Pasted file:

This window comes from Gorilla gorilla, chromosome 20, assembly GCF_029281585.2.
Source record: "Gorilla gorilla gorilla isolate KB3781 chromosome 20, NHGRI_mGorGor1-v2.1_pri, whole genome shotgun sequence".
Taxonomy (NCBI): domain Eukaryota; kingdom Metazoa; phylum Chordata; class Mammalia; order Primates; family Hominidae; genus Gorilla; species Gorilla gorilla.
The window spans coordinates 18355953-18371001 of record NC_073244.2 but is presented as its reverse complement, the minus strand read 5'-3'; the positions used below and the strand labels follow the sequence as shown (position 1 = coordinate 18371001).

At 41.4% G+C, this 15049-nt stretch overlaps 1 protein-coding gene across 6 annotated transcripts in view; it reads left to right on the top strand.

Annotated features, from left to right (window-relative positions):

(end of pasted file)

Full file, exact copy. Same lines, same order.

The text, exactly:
This window comes from Gorilla gorilla, chromosome 20, assembly GCF_029281585.2.
Source record: "Gorilla gorilla gorilla isolate KB3781 chromosome 20, NHGRI_mGorGor1-v2.1_pri, whole genome shotgun sequence".
Taxonomy (NCBI): domain Eukaryota; kingdom Metazoa; phylum Chordata; class Mammalia; order Primates; family Hominidae; genus Gorilla; species Gorilla gorilla.
The window spans coordinates 18355953-18371001 of record NC_073244.2 but is presented as its reverse complement, the minus strand read 5'-3'; the positions used below and the strand labels follow the sequence as shown (position 1 = coordinate 18371001).

At 41.4% G+C, this 15049-nt stretch overlaps 1 protein-coding gene across 6 annotated transcripts in view; it reads left to right on the top strand.

Annotated features, from left to right (window-relative positions):